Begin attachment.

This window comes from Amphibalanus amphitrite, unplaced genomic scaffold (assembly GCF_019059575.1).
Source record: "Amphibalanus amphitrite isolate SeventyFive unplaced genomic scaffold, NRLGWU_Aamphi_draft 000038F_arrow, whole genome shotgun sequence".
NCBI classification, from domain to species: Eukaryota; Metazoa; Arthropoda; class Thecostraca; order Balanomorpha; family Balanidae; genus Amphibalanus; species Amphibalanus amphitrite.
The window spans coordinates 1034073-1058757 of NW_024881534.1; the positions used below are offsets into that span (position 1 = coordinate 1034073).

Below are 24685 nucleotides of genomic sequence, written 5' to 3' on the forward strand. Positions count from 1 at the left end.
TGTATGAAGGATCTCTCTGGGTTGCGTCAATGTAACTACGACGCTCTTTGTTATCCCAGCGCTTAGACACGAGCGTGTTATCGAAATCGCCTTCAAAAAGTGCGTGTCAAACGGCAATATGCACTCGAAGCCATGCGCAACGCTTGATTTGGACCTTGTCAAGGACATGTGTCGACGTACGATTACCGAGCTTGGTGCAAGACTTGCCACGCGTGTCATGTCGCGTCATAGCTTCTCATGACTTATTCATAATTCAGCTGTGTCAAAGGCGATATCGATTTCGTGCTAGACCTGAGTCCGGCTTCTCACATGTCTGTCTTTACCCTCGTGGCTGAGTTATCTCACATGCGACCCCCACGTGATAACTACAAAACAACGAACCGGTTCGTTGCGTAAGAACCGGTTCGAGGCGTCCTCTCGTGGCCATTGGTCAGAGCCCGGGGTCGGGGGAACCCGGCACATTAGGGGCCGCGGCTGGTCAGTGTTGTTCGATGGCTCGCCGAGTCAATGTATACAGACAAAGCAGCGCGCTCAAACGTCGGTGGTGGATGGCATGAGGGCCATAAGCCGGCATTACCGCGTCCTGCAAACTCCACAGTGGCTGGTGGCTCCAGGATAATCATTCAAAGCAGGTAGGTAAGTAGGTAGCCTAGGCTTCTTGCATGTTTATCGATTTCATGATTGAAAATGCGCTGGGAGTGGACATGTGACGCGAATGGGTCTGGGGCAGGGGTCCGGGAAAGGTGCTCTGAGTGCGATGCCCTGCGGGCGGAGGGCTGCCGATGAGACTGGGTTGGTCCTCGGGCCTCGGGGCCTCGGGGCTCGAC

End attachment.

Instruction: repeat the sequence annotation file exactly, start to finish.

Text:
This window comes from Amphibalanus amphitrite, unplaced genomic scaffold (assembly GCF_019059575.1).
Source record: "Amphibalanus amphitrite isolate SeventyFive unplaced genomic scaffold, NRLGWU_Aamphi_draft 000038F_arrow, whole genome shotgun sequence".
NCBI classification, from domain to species: Eukaryota; Metazoa; Arthropoda; class Thecostraca; order Balanomorpha; family Balanidae; genus Amphibalanus; species Amphibalanus amphitrite.
The window spans coordinates 1034073-1058757 of NW_024881534.1; the positions used below are offsets into that span (position 1 = coordinate 1034073).

Below are 24685 nucleotides of genomic sequence, written 5' to 3' on the forward strand. Positions count from 1 at the left end.
TGTATGAAGGATCTCTCTGGGTTGCGTCAATGTAACTACGACGCTCTTTGTTATCCCAGCGCTTAGACACGAGCGTGTTATCGAAATCGCCTTCAAAAAGTGCGTGTCAAACGGCAATATGCACTCGAAGCCATGCGCAACGCTTGATTTGGACCTTGTCAAGGACATGTGTCGACGTACGATTACCGAGCTTGGTGCAAGACTTGCCACGCGTGTCATGTCGCGTCATAGCTTCTCATGACTTATTCATAATTCAGCTGTGTCAAAGGCGATATCGATTTCGTGCTAGACCTGAGTCCGGCTTCTCACATGTCTGTCTTTACCCTCGTGGCTGAGTTATCTCACATGCGACCCCCACGTGATAACTACAAAACAACGAACCGGTTCGTTGCGTAAGAACCGGTTCGAGGCGTCCTCTCGTGGCCATTGGTCAGAGCCCGGGGTCGGGGGAACCCGGCACATTAGGGGCCGCGGCTGGTCAGTGTTGTTCGATGGCTCGCCGAGTCAATGTATACAGACAAAGCAGCGCGCTCAAACGTCGGTGGTGGATGGCATGAGGGCCATAAGCCGGCATTACCGCGTCCTGCAAACTCCACAGTGGCTGGTGGCTCCAGGATAATCATTCAAAGCAGGTAGGTAAGTAGGTAGCCTAGGCTTCTTGCATGTTTATCGATTTCATGATTGAAAATGCGCTGGGAGTGGACATGTGACGCGAATGGGTCTGGGGCAGGGGTCCGGGAAAGGTGCTCTGAGTGCGATGCCCTGCGGGCGGAGGGCTGCCGATGAGACTGGGTTGGTCCTCGGGCCTCGGGGCCTCGGGGCTCGAC